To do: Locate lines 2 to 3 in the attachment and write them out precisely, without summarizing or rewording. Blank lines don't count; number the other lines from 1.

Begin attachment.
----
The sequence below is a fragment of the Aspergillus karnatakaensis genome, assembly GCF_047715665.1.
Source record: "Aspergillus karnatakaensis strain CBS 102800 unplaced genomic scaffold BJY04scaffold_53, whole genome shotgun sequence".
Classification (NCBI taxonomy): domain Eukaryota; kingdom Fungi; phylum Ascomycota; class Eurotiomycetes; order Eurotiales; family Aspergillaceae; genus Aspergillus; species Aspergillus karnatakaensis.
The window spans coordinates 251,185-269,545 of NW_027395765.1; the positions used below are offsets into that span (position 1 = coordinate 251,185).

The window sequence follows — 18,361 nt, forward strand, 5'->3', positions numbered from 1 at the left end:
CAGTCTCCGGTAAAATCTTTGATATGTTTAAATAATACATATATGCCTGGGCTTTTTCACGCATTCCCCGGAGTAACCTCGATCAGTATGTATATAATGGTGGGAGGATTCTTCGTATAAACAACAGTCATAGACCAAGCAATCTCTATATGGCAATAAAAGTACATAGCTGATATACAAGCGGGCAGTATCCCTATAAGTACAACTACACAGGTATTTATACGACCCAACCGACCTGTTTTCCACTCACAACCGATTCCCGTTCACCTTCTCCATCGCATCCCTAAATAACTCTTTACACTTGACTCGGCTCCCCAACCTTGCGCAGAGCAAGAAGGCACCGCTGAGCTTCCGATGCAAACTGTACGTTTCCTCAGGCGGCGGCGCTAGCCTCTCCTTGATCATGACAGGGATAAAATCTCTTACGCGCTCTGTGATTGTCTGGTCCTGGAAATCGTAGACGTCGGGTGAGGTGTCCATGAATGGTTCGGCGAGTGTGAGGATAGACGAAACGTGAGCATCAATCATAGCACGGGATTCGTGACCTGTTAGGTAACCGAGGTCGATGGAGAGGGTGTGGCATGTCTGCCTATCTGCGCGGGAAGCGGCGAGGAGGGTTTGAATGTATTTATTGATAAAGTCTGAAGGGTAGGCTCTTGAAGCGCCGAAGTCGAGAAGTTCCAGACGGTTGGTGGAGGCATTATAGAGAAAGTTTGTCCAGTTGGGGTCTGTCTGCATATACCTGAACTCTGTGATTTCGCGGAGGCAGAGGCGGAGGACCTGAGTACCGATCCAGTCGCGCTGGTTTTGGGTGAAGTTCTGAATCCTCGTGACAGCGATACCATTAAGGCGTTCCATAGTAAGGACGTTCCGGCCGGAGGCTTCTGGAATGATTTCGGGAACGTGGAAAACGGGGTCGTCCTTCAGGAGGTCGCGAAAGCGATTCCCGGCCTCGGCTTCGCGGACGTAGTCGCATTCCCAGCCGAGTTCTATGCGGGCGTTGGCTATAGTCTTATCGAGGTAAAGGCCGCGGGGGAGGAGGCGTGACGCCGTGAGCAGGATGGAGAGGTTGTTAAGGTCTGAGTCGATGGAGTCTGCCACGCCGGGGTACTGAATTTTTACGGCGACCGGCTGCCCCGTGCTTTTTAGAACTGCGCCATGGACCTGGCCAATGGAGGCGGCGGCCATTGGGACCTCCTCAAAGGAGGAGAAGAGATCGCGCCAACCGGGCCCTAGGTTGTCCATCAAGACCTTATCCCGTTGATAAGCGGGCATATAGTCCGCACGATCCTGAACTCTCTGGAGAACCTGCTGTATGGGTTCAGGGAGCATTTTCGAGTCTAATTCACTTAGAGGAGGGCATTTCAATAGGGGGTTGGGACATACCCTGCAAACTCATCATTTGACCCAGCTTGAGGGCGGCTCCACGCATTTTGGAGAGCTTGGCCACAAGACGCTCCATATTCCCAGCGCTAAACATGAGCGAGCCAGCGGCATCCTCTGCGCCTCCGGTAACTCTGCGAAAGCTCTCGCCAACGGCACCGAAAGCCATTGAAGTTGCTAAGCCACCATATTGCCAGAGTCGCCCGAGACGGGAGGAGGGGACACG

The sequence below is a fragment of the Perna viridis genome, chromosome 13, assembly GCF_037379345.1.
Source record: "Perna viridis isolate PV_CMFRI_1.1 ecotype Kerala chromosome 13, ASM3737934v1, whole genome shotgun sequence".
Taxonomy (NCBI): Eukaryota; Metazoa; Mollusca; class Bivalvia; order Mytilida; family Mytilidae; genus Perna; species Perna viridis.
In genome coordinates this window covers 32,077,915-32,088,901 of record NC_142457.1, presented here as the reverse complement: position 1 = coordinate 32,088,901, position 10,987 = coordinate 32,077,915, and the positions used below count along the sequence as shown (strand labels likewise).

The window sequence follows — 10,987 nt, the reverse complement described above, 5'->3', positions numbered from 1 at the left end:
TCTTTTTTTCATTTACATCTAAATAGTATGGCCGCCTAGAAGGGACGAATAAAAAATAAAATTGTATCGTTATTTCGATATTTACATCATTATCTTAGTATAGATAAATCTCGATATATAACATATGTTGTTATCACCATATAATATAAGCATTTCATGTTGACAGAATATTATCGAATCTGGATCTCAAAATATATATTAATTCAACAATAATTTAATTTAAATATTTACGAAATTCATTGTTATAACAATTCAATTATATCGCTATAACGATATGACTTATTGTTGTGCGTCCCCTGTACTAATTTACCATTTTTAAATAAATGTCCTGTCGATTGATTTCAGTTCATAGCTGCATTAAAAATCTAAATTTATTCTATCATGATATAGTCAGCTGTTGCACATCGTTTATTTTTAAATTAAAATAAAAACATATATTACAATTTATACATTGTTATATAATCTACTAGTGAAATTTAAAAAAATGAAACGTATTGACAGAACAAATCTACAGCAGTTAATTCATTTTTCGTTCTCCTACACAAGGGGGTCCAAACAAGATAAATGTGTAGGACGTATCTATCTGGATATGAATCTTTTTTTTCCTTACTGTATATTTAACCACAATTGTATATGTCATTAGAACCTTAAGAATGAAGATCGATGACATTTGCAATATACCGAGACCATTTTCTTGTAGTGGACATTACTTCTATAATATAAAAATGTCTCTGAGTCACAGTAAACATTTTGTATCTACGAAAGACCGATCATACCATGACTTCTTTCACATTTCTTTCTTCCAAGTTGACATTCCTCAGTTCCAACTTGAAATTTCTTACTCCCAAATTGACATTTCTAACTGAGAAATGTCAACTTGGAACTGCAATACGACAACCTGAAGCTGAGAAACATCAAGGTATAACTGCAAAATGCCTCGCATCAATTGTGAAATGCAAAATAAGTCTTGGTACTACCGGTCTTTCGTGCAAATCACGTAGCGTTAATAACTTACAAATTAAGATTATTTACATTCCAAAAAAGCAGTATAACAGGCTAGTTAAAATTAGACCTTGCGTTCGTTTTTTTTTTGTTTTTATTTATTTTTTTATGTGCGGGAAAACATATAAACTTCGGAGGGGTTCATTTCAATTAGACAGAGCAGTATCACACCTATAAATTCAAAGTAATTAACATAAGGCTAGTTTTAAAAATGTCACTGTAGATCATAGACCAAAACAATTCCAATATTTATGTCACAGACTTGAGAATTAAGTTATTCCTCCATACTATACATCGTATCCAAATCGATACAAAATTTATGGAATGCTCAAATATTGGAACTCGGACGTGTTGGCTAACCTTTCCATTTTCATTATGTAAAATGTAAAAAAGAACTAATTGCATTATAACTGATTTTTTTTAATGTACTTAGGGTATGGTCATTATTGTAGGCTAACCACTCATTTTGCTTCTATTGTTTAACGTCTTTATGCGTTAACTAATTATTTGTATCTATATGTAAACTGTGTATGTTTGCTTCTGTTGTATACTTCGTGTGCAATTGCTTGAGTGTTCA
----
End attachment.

Source record: "Aspergillus karnatakaensis strain CBS 102800 unplaced genomic scaffold BJY04scaffold_53, whole genome shotgun sequence".
Classification (NCBI taxonomy): domain Eukaryota; kingdom Fungi; phylum Ascomycota; class Eurotiomycetes; order Eurotiales; family Aspergillaceae; genus Aspergillus; species Aspergillus karnatakaensis.